Ken Herkenhoff is a ChemCam RMI specialist. An archive of Ken’s past updates can be read at http://astrogeology.usgs.gov/news/.

Dates of planned rover activities described in these reports are subject to change due to a variety of factors related to the Martian environment, communication relays and rover status.

Ken’s Sol 726 Update: Busy Uplink

20 August 2014 – We were hoping that the Sol 726 plan would include full drilling of the Bonanza King target, but the downlink from Sol 724 showed that the mini-drill activity did not complete successfully, probably because the rock moved during drilling. Planning is still restricted, so the Sol 725 plan had not yet been sent to the spacecraft when the Sol 724 data were received. After much discussion, we decided to send the Sol 725 plan to the rover, recognizing that some of the ChemCam LIBS observations would be precluded by software because the arm will be in the way. We also decided to retract the drill and take all of the MAHLI and all of the other imaging data of the mini-drill hole that were originally planned for Sol 724 but were not acquired after the drilling was aborted. So it was a busy day for me and the other people scheduled to support MAHLI uplink!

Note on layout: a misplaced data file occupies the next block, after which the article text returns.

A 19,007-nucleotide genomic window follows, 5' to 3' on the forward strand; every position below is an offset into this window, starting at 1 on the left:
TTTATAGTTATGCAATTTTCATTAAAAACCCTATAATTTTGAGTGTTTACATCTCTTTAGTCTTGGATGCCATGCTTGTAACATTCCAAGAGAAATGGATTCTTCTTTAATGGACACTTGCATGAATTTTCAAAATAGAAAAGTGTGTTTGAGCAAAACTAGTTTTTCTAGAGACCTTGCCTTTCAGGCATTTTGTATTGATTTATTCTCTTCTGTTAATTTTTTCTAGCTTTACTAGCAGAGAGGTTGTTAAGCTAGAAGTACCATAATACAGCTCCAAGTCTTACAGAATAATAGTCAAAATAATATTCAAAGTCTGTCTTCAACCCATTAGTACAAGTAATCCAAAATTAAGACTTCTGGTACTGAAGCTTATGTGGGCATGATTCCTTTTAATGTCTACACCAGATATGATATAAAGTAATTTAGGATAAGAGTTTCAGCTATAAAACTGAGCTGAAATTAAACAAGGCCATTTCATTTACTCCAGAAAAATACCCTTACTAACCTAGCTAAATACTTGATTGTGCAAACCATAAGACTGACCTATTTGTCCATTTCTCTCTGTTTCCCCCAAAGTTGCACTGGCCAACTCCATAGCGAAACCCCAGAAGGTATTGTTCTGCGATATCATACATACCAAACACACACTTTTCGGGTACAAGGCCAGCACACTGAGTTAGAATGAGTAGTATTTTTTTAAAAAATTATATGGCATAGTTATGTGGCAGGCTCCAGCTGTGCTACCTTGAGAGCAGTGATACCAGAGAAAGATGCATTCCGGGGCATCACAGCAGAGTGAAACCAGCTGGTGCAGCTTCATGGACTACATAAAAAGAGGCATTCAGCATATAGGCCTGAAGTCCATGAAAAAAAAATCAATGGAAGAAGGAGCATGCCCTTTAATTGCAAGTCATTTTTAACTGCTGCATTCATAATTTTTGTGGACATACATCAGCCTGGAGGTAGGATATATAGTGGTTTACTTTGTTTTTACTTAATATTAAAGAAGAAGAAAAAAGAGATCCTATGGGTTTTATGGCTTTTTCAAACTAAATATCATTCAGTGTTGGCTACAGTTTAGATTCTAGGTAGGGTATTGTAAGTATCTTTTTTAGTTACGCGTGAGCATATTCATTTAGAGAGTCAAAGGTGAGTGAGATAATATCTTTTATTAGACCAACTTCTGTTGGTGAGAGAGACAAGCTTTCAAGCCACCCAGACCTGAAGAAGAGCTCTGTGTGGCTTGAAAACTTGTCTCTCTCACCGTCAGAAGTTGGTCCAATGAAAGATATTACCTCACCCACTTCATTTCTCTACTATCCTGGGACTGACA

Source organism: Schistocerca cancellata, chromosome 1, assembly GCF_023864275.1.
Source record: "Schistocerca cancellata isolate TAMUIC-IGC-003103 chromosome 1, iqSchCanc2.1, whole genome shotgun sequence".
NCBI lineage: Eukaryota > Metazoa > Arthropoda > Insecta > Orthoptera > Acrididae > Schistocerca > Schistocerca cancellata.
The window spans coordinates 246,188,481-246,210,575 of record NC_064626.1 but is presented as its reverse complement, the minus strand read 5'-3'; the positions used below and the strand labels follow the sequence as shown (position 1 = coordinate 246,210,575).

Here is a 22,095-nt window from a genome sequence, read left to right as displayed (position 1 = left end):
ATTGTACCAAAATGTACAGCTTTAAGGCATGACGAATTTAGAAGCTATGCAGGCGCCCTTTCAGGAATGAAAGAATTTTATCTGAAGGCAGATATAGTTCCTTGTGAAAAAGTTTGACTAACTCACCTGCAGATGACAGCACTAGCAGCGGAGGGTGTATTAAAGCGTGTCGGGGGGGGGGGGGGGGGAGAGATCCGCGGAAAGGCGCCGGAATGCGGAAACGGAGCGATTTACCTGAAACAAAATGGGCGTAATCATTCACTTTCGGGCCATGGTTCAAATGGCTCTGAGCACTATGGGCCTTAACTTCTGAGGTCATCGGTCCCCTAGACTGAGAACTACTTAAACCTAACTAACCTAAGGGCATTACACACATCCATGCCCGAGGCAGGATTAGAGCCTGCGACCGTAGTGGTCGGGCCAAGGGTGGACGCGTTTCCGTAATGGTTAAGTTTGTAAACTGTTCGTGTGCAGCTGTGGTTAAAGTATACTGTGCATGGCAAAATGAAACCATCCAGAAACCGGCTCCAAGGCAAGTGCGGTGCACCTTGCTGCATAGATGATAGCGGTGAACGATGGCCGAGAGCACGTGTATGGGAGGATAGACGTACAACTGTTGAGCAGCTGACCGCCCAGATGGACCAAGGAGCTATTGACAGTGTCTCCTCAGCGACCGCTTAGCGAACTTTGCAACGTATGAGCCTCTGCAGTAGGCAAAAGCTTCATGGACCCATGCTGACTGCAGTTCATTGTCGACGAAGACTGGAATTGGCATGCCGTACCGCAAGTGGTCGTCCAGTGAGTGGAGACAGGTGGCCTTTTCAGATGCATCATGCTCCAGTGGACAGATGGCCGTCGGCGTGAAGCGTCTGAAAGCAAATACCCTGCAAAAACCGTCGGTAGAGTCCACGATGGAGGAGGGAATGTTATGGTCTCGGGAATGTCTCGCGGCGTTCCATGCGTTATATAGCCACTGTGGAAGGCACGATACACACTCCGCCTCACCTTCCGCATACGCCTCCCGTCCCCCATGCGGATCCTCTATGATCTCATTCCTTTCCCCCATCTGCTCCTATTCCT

Ken Herkenhoff is a ChemCam RMI specialist. An archive of Ken’s past updates can be read at http://astrogeology.usgs.gov/news/.

Dates of planned rover activities described in these reports are subject to change due to a variety of factors related to the Martian environment, communication relays and rover status.